Naked and Unashamed (Review)

I’ve read a handful of Christian marriage books in the time that my wife and I have been married, and I find that generally marriage books tend to fall somewhere on a spectrum between practical and theoretical. The practical books give you a lot of specific advice on how to get along with another person, but can fall into the trap of generalizing too much based on the authors’ experience. (For example, one book my wife read a long time ago seemed to offer a lot of advice that was specific to being a middle-class person in the southern United States.) The theoretical books tell you a lot about what marriage is for, but can be so short on offering specific help that they can turn into a slog.

41ik4mkssil-_sx322_bo1204203200_The best Christian marriage books are ones that combine the two. They paint a picture of what marriage ought to be while refraining from holding up every part of the authors’ experience of marriage as prescriptive for all other couples. It’s a fine line, for sure, but I think Jerry and Claudia Root and Jeremy Rios have done that in Naked and Unashamed: A Guide to the Necessary Work of Christian MarriageThis book came out of the Roots’ experience of doing premarital counseling for over a thousand couples over the years, including Jeremy and his wife, Liesel. When Jeremy became a pastor, he began using the Roots’ material in his own premarital counseling sessions, and eventually they decided to shape that material into a book.

The central theme of this book is the hard work needed to maintain vulnerability in marriage. This vulnerability is displayed in four major areas: relational intimacy, communication, expectations (specifically in the areas of family and culture, parenthood, and finances), and sex. Maintaining vulnerability is incredibly difficult for two sinful people to keep up over the years, but it is what keeps marriages healthy. As the authors write, “The work required from you in marriage will exceed what you believe are your personal capacities, and therefore couples make a mutual promise before God that they will stick to one another no matter what. It is this promise, more than anything else, that makes marriages what they are” (5).

Who is this book for? Primarily couples who are preparing for marriage, though I think many chapters could be helpful to either engaged couples or ones who have been married for a while. Each chapter ends with an assignment that asks you to discuss the subject of that chapter with your partner, which will particularly be helpful to engaged couples who may not have talked about these issues before.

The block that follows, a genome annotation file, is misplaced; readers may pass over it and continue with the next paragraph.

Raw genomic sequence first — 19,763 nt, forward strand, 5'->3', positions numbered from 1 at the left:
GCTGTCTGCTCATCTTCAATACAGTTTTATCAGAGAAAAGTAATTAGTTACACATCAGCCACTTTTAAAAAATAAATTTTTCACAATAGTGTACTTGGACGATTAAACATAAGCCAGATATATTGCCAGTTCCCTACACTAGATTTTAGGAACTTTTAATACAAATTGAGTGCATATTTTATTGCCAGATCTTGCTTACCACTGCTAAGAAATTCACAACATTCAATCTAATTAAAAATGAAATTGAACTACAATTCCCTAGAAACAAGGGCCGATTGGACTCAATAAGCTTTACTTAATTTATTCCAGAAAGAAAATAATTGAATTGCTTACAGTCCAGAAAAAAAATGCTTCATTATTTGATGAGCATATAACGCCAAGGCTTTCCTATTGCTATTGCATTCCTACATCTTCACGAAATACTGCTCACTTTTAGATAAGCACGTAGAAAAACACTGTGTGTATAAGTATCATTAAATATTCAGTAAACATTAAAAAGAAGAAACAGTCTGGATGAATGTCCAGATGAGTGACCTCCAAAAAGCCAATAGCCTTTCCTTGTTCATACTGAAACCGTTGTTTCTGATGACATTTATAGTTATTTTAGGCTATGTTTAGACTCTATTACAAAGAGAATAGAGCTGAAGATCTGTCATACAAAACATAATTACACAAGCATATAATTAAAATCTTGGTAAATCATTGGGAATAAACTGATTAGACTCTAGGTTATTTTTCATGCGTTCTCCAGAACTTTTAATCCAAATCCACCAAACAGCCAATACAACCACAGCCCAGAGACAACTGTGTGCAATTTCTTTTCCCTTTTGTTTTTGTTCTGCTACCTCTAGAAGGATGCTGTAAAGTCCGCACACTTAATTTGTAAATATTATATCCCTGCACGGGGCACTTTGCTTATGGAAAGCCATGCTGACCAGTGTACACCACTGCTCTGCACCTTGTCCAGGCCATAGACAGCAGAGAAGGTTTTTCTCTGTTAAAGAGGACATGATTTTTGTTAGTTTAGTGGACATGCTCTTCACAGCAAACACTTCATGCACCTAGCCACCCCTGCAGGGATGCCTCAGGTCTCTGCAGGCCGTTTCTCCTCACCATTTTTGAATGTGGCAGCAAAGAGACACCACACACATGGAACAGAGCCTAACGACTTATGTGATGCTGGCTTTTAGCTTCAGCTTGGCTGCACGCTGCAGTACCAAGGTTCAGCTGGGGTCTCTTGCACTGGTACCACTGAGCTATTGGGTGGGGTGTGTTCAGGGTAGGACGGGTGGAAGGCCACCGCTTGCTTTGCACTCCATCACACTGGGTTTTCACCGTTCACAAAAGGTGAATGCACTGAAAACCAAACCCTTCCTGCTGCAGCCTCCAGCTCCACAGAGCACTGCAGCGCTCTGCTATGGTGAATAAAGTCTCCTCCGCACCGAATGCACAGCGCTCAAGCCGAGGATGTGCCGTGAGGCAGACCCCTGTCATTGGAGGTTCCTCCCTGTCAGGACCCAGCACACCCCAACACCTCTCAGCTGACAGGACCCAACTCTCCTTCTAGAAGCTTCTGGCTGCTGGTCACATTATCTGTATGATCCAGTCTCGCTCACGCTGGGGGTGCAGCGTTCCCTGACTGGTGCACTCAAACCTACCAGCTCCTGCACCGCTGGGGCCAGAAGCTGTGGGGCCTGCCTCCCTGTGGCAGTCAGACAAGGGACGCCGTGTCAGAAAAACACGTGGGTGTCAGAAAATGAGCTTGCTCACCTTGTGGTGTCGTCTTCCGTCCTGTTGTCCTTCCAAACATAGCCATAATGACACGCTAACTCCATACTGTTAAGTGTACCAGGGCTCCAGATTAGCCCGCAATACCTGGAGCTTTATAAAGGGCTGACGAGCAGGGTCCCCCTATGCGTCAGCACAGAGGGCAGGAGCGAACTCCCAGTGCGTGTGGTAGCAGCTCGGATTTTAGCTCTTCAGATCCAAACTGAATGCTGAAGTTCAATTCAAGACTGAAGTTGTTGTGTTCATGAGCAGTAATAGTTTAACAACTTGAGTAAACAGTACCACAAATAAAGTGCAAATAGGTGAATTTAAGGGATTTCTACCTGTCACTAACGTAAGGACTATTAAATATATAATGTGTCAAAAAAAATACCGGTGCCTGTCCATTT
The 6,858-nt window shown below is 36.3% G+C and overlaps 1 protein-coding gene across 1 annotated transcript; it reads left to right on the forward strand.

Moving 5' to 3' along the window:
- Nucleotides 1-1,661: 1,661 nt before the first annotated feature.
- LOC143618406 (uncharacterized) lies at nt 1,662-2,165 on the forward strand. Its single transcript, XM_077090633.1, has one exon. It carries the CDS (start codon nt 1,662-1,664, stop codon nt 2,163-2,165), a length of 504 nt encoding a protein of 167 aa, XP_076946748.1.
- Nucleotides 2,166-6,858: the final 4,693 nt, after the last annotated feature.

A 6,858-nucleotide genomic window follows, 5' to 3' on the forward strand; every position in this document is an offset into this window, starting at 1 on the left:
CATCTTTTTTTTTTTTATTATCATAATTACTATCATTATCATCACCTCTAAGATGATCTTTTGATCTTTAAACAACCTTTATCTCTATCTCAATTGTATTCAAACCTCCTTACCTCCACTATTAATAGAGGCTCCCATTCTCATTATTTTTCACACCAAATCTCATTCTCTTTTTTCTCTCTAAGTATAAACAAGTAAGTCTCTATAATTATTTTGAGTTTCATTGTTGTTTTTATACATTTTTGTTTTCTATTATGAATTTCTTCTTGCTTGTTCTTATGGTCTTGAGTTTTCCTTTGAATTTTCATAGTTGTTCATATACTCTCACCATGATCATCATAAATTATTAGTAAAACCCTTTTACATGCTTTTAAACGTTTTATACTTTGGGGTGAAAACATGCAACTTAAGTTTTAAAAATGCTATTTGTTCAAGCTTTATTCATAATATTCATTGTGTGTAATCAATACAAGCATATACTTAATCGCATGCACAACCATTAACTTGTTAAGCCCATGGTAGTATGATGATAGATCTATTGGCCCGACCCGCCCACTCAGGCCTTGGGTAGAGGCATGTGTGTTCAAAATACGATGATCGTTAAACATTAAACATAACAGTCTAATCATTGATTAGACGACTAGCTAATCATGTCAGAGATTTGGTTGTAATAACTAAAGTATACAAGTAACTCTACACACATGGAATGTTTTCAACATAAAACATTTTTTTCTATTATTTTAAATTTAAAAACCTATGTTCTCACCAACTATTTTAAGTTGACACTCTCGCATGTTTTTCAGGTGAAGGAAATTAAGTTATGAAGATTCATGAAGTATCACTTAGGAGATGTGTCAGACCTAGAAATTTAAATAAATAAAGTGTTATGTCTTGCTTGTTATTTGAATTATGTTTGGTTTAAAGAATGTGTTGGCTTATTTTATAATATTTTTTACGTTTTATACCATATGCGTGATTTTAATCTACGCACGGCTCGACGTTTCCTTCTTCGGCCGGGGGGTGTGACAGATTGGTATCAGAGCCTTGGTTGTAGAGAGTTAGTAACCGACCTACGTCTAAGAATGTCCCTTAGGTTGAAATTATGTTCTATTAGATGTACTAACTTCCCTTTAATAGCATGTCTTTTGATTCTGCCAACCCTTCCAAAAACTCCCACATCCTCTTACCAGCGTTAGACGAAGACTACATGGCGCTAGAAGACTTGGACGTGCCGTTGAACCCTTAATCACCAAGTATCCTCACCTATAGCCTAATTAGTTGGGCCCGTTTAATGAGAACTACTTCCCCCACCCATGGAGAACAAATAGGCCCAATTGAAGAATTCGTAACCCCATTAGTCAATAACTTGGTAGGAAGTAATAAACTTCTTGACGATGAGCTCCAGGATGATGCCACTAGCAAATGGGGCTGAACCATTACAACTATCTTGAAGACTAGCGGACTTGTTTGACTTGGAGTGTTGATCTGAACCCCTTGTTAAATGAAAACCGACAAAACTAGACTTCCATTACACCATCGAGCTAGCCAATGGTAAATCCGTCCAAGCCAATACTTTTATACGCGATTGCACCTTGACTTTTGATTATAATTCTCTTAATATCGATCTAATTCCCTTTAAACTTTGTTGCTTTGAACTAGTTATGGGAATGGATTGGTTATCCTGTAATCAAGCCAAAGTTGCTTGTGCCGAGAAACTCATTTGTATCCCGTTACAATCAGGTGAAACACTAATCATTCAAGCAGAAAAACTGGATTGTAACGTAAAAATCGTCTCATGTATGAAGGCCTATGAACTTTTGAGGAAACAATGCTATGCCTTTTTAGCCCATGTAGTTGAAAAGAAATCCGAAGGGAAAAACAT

This book will also appeal most to conservative evangelicals. I hesitate to say that, since I think it presents far more than an idiosyncratic view of marriage embraced by a relatively small subculture. I am myself a conservative evangelical (with the caveat that when I say “conservative” I’m speaking theologically, not necessarily politically), so I believe that what the book presents is largely the historic Christian view of marriage, including elements that have become less popular in our Western cultural moment, like saying that sex is meant for marriage, and marriage necessarily involves gender complementarity.

But what does gender entail, apart from biology? Things get tricky when you start talking about masculinity and femininity and the roles men and women should generally take in a marriage. For example, the authors write of women that, since they are “wired to nurture,” they “often have a high need for security” (30). On the other hand, “for men, the deepest need may be partnership” (31). Then they issue the caveat that, “naturally, dividing gender in this way doesn’t mean that men don’t desire to be cherished, nor that women do not wish for partnership, but in general our biology leads us into a propensity toward these responses” (31). Later, in their chapter on unpacking gender, they “propose two ways to perceive the differences in gender—one suggests that men and women are assertive vs. nurturing, the other that we are linear vs. networked” (67).

I don’t envy anyone who sets out to write a book on marriage, since making generalizations about gender is unavoidable when attempting to reach a broad audience. On the one hand, stereotypes are stereotypes for a reason; they’re often true. But there are always exceptions; what should be done about them? The best you can do, I think, is what the authors do—say what you think, and admit that others might disagree: “Are you unconvinced by our hypotheses, and convinced that there are further complexities to be investigated in this area? Have a conversation where you try to decide between the two of you the exact defining characteristics of masculinity and femininity. If you can figure it out, then write the book—you’ll make millions!” (69).

Like me, you may come across occasional statements in this book—especially regarding how men and women tend to behave in marriage—where you think, “But what about this exception, or that situation?” That’s fine. But personally, I would rather the authors share their experiences and say what they think (including their interpretation of the famous passage on marriage in Ephesians 5:21–33), even if I might wonder about some of it, than throw their hands in the air and say “Everybody’s different! Do what’s right in your own eyes!” That would have been far less helpful.

The point of this book is that maintaining vulnerability and openness in marriage is hard work, but it is incredibly rewarding work. This carries added weight coming from both a couple (the Roots) who have been married for over forty years and a man (Rios) who is in the busy middle stage of raising four young children with his wife. With plenty of thoughtful reflection on what marriage is, along with many practical tips and stories from the authors’ own marriages, this is one marriage book that avoids the pitfalls of being too far off the ground or too focused on the authors’ own experience. I would recommend it for any married couple who wants to be reminded of the incredible blessing marriage can be, as well as for any engaged couple who wants to see clearly what it takes to stay married.